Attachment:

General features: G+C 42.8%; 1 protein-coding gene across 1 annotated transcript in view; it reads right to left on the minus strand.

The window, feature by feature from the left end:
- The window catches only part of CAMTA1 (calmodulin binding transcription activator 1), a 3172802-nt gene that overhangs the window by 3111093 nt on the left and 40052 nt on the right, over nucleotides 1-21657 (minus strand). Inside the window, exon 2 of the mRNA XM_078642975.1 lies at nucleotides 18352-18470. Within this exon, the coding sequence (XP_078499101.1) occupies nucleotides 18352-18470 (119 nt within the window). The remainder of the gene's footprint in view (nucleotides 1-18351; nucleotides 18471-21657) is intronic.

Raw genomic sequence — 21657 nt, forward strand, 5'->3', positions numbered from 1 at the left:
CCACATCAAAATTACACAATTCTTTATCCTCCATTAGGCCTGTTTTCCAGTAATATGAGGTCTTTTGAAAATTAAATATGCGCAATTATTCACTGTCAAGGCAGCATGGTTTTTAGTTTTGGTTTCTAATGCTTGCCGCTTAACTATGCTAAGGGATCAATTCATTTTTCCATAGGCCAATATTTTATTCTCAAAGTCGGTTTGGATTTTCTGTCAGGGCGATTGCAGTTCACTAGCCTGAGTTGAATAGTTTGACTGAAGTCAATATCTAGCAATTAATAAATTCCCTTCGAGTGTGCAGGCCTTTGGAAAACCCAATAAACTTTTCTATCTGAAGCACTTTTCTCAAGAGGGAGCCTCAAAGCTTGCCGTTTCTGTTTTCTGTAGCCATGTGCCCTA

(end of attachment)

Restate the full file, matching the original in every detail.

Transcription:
General features: G+C 42.8%; 1 protein-coding gene across 1 annotated transcript in view; it reads right to left on the minus strand.

The window, feature by feature from the left end:
- The window catches only part of CAMTA1 (calmodulin binding transcription activator 1), a 3172802-nt gene that overhangs the window by 3111093 nt on the left and 40052 nt on the right, over nucleotides 1-21657 (minus strand). Inside the window, exon 2 of the mRNA XM_078642975.1 lies at nucleotides 18352-18470. Within this exon, the coding sequence (XP_078499101.1) occupies nucleotides 18352-18470 (119 nt within the window). The remainder of the gene's footprint in view (nucleotides 1-18351; nucleotides 18471-21657) is intronic.

Raw genomic sequence — 21657 nt, forward strand, 5'->3', positions numbered from 1 at the left:
CCACATCAAAATTACACAATTCTTTATCCTCCATTAGGCCTGTTTTCCAGTAATATGAGGTCTTTTGAAAATTAAATATGCGCAATTATTCACTGTCAAGGCAGCATGGTTTTTAGTTTTGGTTTCTAATGCTTGCCGCTTAACTATGCTAAGGGATCAATTCATTTTTCCATAGGCCAATATTTTATTCTCAAAGTCGGTTTGGATTTTCTGTCAGGGCGATTGCAGTTCACTAGCCTGAGTTGAATAGTTTGACTGAAGTCAATATCTAGCAATTAATAAATTCCCTTCGAGTGTGCAGGCCTTTGGAAAACCCAATAAACTTTTCTATCTGAAGCACTTTTCTCAAGAGGGAGCCTCAAAGCTTGCCGTTTCTGTTTTCTGTAGCCATGTGCCCTA